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Archbishops Condemn Brexit Trade Bill

In a rare show of inter-provincial solidarity, the United Kingdom’s five Anglican archbishops condemned the Brexit-enabling Internal Market Bill before the House of Lords this week. In an October 19 letter to the Financial Times, the archbishops said the bill poses a threat to Britain’s model of devolved policymaking and undermines peace in Northern Ireland. They harshly criticized a provision that empowers a government minister to break international law for the national self-interest as a move that “has enormous moral, as well as political consequences.”

“If carefully negotiated terms are not honored, and laws can be ‘legally’ broken,” the archbishops asked, “on what foundations does our democracy stand?”

The bill, which was approved by the House of Commons on September 29, sets out the terms for trade between England, Scotland, Wales, and Northern Ireland after the United Kingdom fully severs its ties with the European Union on January 1, 2021. Prime Minister Boris Johnson’s government describes it as a “safety net” to protect the UK’s internal market if legal disputes arise between the UK and the European Union over the provisions of the Northern Irish Protocol that the government negotiated with the EU last October.

The Northern Irish Protocol attempts to avoid a “hard border” marked by customs and passports checkpoints along the many highways that link Northern Ireland with the Republic of Ireland, which remains part of the EU. Such checkpoints are a volatile reminder of British “occupation” of the island’s northern third for Northern Ireland’s largely Catholic Republican movement, who support Northern Ireland breaking away from the UK and becoming part of the Republic of Ireland.  The dismantlement of checkpoints was an important part of the Good Friday Agreement that secured peace between Northern Ireland’s Republican and Unionist movements in 1998.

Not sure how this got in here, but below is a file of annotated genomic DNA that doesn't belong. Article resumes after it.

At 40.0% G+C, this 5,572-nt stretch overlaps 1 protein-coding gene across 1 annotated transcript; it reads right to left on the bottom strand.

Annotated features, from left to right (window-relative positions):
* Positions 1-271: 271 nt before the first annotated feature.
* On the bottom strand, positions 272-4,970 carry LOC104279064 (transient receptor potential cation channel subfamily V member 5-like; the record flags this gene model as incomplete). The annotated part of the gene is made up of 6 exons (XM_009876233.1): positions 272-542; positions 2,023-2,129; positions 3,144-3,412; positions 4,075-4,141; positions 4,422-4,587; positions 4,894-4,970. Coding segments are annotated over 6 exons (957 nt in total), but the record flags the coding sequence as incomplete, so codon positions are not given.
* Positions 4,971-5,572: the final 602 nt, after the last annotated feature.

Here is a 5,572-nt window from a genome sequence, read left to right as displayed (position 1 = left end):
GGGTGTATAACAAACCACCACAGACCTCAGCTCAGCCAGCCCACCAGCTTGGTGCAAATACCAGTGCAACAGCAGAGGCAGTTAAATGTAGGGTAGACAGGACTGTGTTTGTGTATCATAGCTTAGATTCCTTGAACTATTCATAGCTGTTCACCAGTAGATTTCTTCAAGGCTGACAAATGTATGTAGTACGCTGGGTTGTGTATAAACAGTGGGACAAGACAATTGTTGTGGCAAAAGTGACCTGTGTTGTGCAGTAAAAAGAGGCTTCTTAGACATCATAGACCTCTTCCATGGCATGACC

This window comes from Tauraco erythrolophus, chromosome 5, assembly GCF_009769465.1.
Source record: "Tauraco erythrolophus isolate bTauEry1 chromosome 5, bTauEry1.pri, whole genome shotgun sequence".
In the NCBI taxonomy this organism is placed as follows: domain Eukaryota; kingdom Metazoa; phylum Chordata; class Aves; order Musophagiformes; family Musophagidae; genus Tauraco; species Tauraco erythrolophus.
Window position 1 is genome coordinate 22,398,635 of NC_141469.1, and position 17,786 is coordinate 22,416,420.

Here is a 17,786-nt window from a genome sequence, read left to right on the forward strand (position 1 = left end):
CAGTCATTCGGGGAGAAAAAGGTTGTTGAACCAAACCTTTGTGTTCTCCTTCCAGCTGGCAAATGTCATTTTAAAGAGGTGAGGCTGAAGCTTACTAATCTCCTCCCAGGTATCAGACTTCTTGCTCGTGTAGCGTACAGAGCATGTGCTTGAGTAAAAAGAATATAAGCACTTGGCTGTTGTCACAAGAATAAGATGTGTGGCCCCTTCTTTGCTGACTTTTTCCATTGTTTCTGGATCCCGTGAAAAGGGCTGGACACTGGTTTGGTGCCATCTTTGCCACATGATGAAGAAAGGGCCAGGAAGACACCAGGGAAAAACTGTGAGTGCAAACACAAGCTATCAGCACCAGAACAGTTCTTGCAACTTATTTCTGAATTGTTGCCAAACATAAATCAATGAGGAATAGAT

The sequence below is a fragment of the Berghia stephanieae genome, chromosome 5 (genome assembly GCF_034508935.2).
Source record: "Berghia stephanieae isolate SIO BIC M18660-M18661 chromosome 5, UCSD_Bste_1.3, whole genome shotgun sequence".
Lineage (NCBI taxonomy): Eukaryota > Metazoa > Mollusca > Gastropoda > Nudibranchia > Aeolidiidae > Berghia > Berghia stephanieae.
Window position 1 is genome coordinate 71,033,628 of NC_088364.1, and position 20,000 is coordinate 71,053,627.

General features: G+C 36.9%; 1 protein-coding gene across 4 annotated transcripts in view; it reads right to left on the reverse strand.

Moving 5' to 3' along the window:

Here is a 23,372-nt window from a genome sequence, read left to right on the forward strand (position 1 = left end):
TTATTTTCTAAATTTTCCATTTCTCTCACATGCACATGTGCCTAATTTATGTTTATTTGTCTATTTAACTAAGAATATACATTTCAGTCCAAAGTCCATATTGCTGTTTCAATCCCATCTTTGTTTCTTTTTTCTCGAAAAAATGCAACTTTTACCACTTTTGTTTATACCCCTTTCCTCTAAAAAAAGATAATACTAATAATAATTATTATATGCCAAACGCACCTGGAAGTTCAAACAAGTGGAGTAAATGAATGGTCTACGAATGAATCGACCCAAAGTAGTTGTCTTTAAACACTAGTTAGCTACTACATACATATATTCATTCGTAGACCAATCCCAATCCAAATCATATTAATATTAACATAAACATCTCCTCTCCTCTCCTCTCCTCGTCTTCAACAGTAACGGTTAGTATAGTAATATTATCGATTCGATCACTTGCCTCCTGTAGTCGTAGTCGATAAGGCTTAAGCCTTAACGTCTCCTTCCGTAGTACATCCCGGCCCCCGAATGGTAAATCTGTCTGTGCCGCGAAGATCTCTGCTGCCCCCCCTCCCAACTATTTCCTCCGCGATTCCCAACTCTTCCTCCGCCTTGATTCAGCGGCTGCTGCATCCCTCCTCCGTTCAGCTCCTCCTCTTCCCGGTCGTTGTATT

The Northern Irish Protocol requires Northern Ireland to continue to enforce EU customs rules and to follow EU rules on product standards, participating in the EU’s “single market on goods.” This makes the customs checks along the border with the Irish Republic unnecessary. The rest of the UK, however, will cease participating in the single market on goods after December 31, which means that a regulatory and customs border will need to be set up between Northern Ireland and the rest of the UK.

The UK and the European Union continue to engage in trade talks, with the goal of eliminating customs tariffs altogether. The Internal Market Bill enables the UK to act in its own self-interest in case these talks fail, giving UK officials the power to “disapply” portions of the Northern Irish Protocol on the movement of goods between Northern Ireland and the UK and to boost Northern Irish businesses with previously tabled state subsidies that would make them more competitive in the EU market.  The EU has promised lawsuits if the UK acts on these provisions.